PUBLIC RECORDS | The Washington Supreme Court ruled that individual legislators must release records requested under the state’s Public Records law. The case in question stems from public records requests by media organizations filed in 2017 with all 147 legislators and state House and Senate leadership. The requests sought calendars, schedules of meetings and misconduct investigations, but were largely rebuffed. The 7-2 court decision last week rejected legislative leaders’ assertion that individual lawmakers were not subject to the state’s public records law that applies to government agencies. Justice Susan Owens, writing for the majority, said the legislature would have to take action by passing laws or some other means to exempt themselves, which they haven’t done. “The exemption of any government entity from the PRA’s general public records disclosure mandate constitutes a major political action. Individual legislators’ offices are obliged to disclose upon request all public records not otherwise exempted from public inspection,” Owens wrote. House Majority Leader Pat Sullivan said that the legislative bodies will need time to enact a system for processing requests. “At this point, we’re looking at fully complying with the law,” he said. [Spokesman Review; Seattle Times]

ICE ARRESTS | The Washington attorney general has filed a lawsuit against Immigration & Customs Enforcement with the intent of stopping the federal agency from making arrests of undocumented immigrants in courthouses. Attorney General Bob Ferguson said that arrests have been made in the state while immigrants were doing things like paying parking tickets and obtaining restraining orders against people who had abused them. "The bottom line is individuals have a constitutional right to access courthouses. When people do not feel safe in accessing a courthouse, we as a community are all less safe as a result. Immigration policy is a difficult issue. It's unfortunate we have to file a lawsuit. But it's fairly simple—just don't do it at courthouses,” Ferguson said. Tanya Roman, an ICE spokesperson said that courthouse arrests are permissible. “It is ironic that elected officials want to see policies in place to keep ICE out of courthouses, while caring little for laws enacted by Congress to keep criminal aliens out of our country,” Roman said. [Seattle Times; KUOW]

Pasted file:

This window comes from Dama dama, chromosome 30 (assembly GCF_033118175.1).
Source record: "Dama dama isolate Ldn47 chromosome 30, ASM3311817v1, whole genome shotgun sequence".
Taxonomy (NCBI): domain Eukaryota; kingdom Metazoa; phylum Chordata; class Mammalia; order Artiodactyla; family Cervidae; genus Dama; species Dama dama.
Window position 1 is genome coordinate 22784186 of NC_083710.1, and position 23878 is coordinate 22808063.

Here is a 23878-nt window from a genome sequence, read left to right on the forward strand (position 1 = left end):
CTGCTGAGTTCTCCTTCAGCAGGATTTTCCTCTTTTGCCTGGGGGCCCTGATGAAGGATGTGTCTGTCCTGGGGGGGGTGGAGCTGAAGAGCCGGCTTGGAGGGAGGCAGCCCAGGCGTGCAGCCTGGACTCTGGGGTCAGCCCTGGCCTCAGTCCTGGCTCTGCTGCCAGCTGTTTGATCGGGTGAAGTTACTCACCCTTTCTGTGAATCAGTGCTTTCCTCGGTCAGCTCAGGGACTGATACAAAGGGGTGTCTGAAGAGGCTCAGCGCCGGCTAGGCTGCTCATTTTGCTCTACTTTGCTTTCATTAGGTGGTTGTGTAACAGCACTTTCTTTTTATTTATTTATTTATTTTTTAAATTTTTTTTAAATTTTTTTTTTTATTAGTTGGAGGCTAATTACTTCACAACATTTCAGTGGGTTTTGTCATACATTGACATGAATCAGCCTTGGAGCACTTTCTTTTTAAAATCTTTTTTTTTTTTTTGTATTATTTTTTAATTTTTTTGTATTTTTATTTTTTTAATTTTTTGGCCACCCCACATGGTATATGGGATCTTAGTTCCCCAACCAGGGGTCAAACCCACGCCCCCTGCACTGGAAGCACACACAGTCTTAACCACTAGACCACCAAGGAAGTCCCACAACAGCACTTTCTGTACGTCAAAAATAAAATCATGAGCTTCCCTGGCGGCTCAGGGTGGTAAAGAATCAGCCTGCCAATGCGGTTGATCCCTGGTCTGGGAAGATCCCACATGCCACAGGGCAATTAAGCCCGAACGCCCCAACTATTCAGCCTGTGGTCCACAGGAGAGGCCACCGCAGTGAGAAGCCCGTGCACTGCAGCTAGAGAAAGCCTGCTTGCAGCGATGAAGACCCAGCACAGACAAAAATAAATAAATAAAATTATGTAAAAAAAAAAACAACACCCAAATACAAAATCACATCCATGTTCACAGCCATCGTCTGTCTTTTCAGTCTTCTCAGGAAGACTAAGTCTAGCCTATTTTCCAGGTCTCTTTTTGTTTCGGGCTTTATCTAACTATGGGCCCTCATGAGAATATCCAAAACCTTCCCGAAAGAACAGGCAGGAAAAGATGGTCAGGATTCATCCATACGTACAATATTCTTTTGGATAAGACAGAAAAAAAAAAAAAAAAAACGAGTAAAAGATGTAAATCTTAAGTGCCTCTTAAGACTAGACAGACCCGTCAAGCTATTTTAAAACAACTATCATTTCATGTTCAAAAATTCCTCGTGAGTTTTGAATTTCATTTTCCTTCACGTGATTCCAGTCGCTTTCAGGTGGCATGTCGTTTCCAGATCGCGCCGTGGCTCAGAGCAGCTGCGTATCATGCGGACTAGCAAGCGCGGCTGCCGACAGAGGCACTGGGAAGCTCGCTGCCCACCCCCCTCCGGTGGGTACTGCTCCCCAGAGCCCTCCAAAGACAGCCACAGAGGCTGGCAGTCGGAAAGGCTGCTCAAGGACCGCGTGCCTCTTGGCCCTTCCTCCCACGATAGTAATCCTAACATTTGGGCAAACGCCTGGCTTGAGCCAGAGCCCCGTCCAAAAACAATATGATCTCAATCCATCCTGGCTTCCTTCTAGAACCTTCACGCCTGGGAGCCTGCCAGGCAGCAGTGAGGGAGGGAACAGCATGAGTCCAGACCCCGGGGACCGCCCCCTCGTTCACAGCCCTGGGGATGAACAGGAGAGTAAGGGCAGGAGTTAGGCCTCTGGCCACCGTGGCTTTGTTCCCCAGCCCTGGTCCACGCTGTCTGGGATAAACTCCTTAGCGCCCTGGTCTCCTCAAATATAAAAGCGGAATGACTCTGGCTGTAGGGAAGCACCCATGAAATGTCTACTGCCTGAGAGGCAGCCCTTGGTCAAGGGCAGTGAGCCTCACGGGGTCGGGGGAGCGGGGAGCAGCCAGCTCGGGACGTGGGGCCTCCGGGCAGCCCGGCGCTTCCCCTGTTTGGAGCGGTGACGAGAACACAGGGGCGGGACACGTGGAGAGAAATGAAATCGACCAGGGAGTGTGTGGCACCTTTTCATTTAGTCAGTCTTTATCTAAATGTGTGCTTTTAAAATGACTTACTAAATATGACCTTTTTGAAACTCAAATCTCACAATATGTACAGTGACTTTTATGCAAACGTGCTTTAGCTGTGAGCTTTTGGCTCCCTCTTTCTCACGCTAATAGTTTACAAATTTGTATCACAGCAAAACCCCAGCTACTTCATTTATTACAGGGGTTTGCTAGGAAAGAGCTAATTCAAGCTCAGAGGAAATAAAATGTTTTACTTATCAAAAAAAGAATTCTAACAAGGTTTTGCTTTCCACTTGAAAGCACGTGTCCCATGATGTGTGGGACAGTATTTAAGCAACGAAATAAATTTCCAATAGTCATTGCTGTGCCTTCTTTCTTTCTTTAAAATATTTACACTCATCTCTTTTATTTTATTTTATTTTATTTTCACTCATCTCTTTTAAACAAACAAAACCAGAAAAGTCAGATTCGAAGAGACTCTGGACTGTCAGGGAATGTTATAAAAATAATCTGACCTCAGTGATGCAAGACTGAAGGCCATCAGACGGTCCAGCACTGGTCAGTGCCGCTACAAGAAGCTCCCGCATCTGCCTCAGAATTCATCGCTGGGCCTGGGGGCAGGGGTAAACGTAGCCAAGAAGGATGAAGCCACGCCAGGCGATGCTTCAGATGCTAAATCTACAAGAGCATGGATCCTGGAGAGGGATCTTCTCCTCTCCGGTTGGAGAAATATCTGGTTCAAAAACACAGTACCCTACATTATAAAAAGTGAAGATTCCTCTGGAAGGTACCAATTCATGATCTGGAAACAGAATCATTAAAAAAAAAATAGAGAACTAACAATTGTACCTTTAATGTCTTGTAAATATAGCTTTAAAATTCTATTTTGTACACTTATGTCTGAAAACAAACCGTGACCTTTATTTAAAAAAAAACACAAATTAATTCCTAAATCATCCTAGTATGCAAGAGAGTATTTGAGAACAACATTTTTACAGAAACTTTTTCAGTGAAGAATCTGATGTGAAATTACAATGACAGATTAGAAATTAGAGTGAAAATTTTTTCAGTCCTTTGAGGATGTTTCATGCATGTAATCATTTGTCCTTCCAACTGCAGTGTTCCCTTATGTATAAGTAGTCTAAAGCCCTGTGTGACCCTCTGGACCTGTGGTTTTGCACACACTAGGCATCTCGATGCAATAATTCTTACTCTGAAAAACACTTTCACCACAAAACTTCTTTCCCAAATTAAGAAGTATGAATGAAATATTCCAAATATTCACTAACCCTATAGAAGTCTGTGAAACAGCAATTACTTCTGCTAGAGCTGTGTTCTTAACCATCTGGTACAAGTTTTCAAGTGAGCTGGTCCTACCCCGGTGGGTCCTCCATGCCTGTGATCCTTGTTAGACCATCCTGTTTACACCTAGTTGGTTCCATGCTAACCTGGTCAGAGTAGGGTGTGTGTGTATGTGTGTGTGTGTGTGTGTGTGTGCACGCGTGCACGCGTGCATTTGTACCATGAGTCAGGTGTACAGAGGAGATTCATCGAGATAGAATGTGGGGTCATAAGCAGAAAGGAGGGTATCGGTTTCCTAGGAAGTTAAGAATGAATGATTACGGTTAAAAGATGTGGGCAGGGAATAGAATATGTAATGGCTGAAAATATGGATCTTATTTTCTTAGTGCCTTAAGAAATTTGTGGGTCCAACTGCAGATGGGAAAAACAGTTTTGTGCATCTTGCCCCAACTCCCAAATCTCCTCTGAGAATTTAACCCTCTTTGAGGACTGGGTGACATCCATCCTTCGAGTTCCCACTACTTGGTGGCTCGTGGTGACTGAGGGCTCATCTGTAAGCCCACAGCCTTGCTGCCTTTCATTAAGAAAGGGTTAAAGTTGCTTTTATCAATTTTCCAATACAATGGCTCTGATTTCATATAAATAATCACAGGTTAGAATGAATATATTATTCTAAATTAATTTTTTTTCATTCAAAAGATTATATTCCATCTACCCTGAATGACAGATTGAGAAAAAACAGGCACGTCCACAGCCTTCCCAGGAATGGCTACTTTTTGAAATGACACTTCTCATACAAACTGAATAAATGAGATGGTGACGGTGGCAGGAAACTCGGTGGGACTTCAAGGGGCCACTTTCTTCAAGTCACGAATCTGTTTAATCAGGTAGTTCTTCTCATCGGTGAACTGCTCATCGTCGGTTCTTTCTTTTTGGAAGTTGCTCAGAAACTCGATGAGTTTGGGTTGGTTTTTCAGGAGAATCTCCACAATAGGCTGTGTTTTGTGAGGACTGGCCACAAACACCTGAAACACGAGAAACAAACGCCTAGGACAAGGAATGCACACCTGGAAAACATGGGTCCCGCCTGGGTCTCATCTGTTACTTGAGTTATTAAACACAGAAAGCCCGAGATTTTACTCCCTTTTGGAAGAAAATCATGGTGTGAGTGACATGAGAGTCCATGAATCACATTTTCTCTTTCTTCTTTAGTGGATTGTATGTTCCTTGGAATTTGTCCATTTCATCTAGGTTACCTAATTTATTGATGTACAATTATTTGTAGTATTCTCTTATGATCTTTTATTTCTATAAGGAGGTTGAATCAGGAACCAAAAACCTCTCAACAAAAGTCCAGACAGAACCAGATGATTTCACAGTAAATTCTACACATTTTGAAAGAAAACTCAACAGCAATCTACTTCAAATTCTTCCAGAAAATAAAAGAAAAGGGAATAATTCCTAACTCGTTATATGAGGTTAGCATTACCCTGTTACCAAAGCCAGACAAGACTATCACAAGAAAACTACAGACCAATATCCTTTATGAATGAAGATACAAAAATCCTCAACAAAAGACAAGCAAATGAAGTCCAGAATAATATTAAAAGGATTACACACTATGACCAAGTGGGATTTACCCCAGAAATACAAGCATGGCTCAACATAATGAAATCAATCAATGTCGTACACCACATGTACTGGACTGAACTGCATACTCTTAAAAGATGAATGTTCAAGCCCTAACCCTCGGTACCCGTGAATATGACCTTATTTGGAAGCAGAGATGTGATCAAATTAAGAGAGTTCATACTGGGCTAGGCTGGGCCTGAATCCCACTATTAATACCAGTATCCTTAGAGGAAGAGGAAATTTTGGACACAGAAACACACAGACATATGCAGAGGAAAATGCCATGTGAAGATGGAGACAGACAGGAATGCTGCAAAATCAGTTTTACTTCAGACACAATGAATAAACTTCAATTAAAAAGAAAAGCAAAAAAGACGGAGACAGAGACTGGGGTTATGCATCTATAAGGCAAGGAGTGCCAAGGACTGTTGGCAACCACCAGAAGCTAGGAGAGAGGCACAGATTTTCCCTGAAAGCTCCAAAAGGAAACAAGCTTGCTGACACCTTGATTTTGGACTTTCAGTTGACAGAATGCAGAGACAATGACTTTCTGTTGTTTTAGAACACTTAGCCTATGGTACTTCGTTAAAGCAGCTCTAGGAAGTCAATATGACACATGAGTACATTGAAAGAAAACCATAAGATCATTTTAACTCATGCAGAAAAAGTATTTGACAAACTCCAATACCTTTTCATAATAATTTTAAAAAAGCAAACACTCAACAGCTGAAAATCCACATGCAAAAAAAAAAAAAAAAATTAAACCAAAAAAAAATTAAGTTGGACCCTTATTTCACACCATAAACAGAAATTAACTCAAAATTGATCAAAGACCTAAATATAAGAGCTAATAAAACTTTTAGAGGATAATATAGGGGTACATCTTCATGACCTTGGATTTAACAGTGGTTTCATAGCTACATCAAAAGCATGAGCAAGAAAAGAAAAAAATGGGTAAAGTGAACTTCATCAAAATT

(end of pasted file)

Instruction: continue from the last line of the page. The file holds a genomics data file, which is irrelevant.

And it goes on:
NET NEUTRALITY | New York Gov. Andrew Cuomo said that he would make a state net neutrality law a priority in his 2020 legislative agenda, potentially making the state one of the few to enact their own after the Federal Communications Commission repealed Obama-era net neutrality provisions two years ago. Net neutrality laws are meant to ensure that broadband companies can’t slow down or block access to certain content on the internet in order to favor content from their own services or affiliates. "A free and open internet is one of the great equalizers—allowing every person the same access to information and helping protect freedom of speech," Cuomo said. Cuomo already issued an executive order in 2017 barring state agencies from contracting with internet service providers that don’t practice net neutrality, but the law would go further by requiring a net neutrality certification for all internet service providers in the state. Several states, including California, Vermont and Maine, have already enacted net neutrality legislation. [Crain’s New York Business; CNET]

Emma Coleman is the assistant editor for Route Fifty.